Tcha Limberger

Press

CONCERT REVIEW – Budapest Gypsy Orchestra – thejazzmann.com

19.03.2014 – Shrewsbury Coffeehouse

Fire, passion, excitement and instrumental brilliance. An entertaining and absorbing live performance

‘This gig was part of an extensive British tour featuring the seven piece Gypsy Orchestra led by the remarkable violinist Tcha Limberger. Born in Belgium into a celebrated manouche musical family Limberger has been blind since birth but is a phenomenally talented musician who also plays guitar and clarinet. Now in his mid thirties he didn’t take up the violin until he was twenty one but quickly fell in love with the instrument and with the gypsy music of Hungary known as Magyar Nota, which approximately translates as “Hungarian Song”. Such was Limberger’s fascination with the music that he learned to speak Hungarian and spent some time living in Budapest playing and studying with leading Hungarian musicians. Now he has become so assimilated that he is now the leader or “primas” of a band otherwise consisting of entirely Hungarian musicians, these being the leading exponents of the Magyar Nota style.

Limberger has played gypsy jazz in the Django Reinhardt style but the music of the Budapest Gypsy Orchestra is emphatically not jazz. As the affable Limberger explained Magyar Nota is a music that developed in the homes of early 19th century Hungarian noblemen who hired gypsy musicians to play at dances and balls. The folkloristic elements that the gypsy musicians brought to the music were combined with the classical styles, particularly those of Vienna, that were preferred by their affluent patrons, to produce a unique musical hybrid that was extraordinarily popular in its heyday. Thus much of the music played by Limberger and his colleagues was written in the early 19th century but they bring a very contemporary fire and passion to their interpretations that rivals the best Argentinian tango. Tonight dramatically dark, slow, pathos laden passages were interspersed with almost impossibly fast (“friss”) instrumental breaks featuring the fiery playing of the principal soloists, Limberger on violin, Lukas Csaba on clarinet and Feher Istvan on cimbalom. With no drums rhythmic duties were largely assigned to a quartet of string players, Ruszo Istvan on second violin, Olah Norbert on viola, Szegfu Karoly on cello and Csikos Vilmos on double bass, the latter highly rhythmical but always played with the bow. Norbert is actually credited with playing “bracs” (from the Italian word “braccio” meaning “arm”). The bracs style of playing sees the viola being held semi vertically and being deployed almost exclusively as a rhythm instrument, the player frequently striking the strings with the bow in a percussive manner. The bracs is the engine room of this particular band.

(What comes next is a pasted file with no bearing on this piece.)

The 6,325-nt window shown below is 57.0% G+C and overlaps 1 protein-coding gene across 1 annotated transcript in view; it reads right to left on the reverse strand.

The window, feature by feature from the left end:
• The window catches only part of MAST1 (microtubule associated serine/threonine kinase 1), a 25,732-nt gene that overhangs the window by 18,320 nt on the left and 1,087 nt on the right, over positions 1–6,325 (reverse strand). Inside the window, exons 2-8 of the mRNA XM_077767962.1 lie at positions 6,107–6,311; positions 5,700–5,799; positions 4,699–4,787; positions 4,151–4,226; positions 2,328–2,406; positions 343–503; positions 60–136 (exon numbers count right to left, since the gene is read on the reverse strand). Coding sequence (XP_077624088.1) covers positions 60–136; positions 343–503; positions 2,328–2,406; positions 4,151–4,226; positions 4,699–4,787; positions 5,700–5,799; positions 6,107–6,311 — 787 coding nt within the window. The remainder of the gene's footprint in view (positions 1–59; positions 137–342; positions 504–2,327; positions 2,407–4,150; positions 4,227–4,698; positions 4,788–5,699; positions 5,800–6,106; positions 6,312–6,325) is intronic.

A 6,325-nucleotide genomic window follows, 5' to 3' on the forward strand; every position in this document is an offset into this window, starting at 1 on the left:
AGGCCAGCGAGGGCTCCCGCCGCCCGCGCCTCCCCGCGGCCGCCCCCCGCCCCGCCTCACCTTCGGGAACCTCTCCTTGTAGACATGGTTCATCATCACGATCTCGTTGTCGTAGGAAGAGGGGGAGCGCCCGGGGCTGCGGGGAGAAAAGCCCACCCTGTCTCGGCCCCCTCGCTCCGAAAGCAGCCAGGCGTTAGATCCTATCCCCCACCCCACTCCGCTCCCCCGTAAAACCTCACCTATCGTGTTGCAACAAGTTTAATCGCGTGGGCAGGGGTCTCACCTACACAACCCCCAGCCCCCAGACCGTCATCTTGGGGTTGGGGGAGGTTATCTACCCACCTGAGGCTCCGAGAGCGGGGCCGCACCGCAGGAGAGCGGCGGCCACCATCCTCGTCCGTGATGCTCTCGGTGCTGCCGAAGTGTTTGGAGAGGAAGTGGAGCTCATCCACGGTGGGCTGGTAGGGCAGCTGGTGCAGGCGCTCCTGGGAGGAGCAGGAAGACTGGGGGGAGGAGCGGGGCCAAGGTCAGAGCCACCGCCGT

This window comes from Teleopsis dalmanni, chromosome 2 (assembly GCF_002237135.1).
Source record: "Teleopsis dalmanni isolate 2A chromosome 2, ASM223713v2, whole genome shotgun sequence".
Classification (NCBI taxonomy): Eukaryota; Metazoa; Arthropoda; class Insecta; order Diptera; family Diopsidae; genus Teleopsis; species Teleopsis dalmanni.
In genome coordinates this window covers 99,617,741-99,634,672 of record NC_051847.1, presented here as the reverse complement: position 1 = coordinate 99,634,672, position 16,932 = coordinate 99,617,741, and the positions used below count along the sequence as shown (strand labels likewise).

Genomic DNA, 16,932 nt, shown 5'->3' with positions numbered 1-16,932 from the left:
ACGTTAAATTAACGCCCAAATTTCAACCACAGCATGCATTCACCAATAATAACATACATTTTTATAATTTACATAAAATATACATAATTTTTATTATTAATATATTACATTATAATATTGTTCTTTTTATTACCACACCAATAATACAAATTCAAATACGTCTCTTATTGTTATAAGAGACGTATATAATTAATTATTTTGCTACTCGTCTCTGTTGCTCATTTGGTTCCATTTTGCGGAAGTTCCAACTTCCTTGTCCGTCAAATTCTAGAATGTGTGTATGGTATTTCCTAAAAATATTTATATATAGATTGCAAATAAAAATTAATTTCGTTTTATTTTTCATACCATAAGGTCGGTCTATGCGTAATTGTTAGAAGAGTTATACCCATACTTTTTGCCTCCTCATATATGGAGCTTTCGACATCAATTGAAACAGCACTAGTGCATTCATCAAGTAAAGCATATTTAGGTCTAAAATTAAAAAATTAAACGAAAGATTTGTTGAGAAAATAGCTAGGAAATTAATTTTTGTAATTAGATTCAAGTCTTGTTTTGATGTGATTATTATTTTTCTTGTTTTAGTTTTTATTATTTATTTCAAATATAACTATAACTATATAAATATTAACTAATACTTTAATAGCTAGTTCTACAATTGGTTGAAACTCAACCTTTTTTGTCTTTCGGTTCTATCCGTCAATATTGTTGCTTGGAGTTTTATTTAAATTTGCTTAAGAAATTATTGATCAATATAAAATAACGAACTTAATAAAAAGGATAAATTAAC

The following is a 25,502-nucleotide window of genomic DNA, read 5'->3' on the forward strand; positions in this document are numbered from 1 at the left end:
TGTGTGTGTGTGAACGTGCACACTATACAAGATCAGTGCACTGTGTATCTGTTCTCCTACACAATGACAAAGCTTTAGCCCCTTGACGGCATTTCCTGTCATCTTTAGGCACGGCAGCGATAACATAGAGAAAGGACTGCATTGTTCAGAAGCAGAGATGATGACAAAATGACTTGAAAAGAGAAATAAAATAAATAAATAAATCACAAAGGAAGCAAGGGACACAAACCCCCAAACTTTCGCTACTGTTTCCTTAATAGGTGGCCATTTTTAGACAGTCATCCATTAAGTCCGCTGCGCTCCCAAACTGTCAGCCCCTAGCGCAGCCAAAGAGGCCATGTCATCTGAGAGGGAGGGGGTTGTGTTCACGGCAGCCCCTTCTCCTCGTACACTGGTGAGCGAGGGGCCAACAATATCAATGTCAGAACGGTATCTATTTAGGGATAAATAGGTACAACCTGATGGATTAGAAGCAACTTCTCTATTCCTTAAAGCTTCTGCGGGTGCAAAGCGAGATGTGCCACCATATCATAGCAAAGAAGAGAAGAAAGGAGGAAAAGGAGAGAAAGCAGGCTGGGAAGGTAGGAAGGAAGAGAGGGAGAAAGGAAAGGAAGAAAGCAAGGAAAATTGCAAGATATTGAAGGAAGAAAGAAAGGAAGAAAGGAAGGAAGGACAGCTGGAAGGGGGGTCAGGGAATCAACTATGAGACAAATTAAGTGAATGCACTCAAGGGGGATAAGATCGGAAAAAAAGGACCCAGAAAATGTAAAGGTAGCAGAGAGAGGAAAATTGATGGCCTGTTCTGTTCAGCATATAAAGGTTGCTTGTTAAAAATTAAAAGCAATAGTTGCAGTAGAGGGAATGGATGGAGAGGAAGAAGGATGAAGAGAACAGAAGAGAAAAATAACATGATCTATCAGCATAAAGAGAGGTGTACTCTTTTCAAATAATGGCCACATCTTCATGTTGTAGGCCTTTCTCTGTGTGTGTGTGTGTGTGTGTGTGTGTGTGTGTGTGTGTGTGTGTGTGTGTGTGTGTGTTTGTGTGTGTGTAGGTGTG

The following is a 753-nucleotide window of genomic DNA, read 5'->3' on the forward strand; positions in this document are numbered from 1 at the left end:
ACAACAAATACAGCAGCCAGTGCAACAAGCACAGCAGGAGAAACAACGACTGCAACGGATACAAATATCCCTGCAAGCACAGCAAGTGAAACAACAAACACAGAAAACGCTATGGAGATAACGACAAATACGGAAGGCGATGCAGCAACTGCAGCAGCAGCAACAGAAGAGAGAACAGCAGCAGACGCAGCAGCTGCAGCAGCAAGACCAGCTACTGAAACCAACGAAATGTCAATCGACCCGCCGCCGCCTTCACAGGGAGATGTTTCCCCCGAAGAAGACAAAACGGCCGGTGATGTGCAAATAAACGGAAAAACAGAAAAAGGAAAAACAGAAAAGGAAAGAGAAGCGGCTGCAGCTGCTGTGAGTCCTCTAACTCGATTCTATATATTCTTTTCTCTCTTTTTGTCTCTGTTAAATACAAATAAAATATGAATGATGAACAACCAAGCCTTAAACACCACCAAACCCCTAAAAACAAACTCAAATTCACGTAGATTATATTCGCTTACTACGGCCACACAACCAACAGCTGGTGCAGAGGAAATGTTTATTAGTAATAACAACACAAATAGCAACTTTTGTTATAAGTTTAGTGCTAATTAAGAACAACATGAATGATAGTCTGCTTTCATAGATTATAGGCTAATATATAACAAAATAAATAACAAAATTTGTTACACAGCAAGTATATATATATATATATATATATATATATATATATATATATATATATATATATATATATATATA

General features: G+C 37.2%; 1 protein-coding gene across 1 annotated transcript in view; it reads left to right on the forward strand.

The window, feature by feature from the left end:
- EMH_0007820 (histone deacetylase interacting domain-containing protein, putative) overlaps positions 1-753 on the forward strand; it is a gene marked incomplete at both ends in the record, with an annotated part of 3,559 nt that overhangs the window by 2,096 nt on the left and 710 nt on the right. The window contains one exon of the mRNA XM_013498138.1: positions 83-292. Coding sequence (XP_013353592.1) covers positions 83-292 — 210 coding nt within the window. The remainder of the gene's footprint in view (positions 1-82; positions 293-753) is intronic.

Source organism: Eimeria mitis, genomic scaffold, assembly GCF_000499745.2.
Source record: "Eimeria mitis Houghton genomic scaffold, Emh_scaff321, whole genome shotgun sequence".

The title of the group’s 2009 live album “Bura Termett Ido”, recorded at three different UK venues during May 2008, translates as “Times Darkened By Sorrow”, an indication perhaps of the smouldering passion exuded by this band. This was literally given voice by Limberger’s singing on the second tune of the evening, the only true vocal piece of the night but one which encapsulated the sometimes desperate romanticism and passion of this music as Limberger sang with an almost operatic intensity. Elsewhere it was the intensity of the instrumental playing that captured the defiant spirit of the Hungarian gypsies. Not that Magyar Nota is a miserable music by any means, many of the tunes played tonight were written specifically for dancing and the first half closed with a set of rollicking dance tunes that Celtic folk musicians would describe as a set. Here Karoly was to be seen twirling his cello around in a piece of showmanship that recalled the bass player in Bill Haley & The Comets. Maybe Magyar Nota is the new rock ‘n’ roll.

Limberger is a hugely talented musician and his solos combined an often astonishing technical expertise the kind of cathartic passion alluded to in previous paragraphs. Not that it was just about the “primas”, over the course of two sets and a sold out and sweltering Coffeehouse there were also set piece features for Karoly on cello, Csaba on clarinet and Feher Istvan on cimbalom, each one seizing his moment his relish and aplomb. Csaba and Istvan also featured relatively prominently throughout their set, their pithy solos almost matching those of Limberger himself in terms of both excitement and technical ability.